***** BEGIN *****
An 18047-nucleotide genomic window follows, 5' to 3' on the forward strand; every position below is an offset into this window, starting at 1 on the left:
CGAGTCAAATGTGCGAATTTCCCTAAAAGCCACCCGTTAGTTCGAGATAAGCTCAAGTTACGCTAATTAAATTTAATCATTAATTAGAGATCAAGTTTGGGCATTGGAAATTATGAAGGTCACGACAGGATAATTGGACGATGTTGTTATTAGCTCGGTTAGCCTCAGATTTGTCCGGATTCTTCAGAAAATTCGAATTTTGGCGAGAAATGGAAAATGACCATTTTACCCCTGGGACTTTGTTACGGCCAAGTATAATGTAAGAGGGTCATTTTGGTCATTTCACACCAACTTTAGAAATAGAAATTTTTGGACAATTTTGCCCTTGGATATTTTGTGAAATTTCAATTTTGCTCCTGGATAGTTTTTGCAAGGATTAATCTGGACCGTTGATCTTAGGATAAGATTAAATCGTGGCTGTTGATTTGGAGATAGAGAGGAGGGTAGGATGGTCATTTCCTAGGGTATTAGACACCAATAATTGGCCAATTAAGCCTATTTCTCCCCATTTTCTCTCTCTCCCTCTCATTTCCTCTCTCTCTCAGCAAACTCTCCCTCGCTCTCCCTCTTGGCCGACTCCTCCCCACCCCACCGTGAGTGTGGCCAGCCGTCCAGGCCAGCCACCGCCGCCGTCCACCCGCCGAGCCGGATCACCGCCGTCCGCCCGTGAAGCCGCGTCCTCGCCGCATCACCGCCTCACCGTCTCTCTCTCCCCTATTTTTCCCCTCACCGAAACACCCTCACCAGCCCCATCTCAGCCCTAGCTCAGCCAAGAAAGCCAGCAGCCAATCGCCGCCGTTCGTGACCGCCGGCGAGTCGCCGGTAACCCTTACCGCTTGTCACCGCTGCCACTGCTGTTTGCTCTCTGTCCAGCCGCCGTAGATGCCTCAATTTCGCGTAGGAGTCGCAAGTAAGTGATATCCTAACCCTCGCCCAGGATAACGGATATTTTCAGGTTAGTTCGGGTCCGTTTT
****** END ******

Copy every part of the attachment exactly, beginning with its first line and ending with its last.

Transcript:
An 18047-nucleotide genomic window follows, 5' to 3' on the forward strand; every position below is an offset into this window, starting at 1 on the left:
CGAGTCAAATGTGCGAATTTCCCTAAAAGCCACCCGTTAGTTCGAGATAAGCTCAAGTTACGCTAATTAAATTTAATCATTAATTAGAGATCAAGTTTGGGCATTGGAAATTATGAAGGTCACGACAGGATAATTGGACGATGTTGTTATTAGCTCGGTTAGCCTCAGATTTGTCCGGATTCTTCAGAAAATTCGAATTTTGGCGAGAAATGGAAAATGACCATTTTACCCCTGGGACTTTGTTACGGCCAAGTATAATGTAAGAGGGTCATTTTGGTCATTTCACACCAACTTTAGAAATAGAAATTTTTGGACAATTTTGCCCTTGGATATTTTGTGAAATTTCAATTTTGCTCCTGGATAGTTTTTGCAAGGATTAATCTGGACCGTTGATCTTAGGATAAGATTAAATCGTGGCTGTTGATTTGGAGATAGAGAGGAGGGTAGGATGGTCATTTCCTAGGGTATTAGACACCAATAATTGGCCAATTAAGCCTATTTCTCCCCATTTTCTCTCTCTCCCTCTCATTTCCTCTCTCTCTCAGCAAACTCTCCCTCGCTCTCCCTCTTGGCCGACTCCTCCCCACCCCACCGTGAGTGTGGCCAGCCGTCCAGGCCAGCCACCGCCGCCGTCCACCCGCCGAGCCGGATCACCGCCGTCCGCCCGTGAAGCCGCGTCCTCGCCGCATCACCGCCTCACCGTCTCTCTCTCCCCTATTTTTCCCCTCACCGAAACACCCTCACCAGCCCCATCTCAGCCCTAGCTCAGCCAAGAAAGCCAGCAGCCAATCGCCGCCGTTCGTGACCGCCGGCGAGTCGCCGGTAACCCTTACCGCTTGTCACCGCTGCCACTGCTGTTTGCTCTCTGTCCAGCCGCCGTAGATGCCTCAATTTCGCGTAGGAGTCGCAAGTAAGTGATATCCTAACCCTCGCCCAGGATAACGGATATTTTCAGGTTAGTTCGGGTCCGTTTT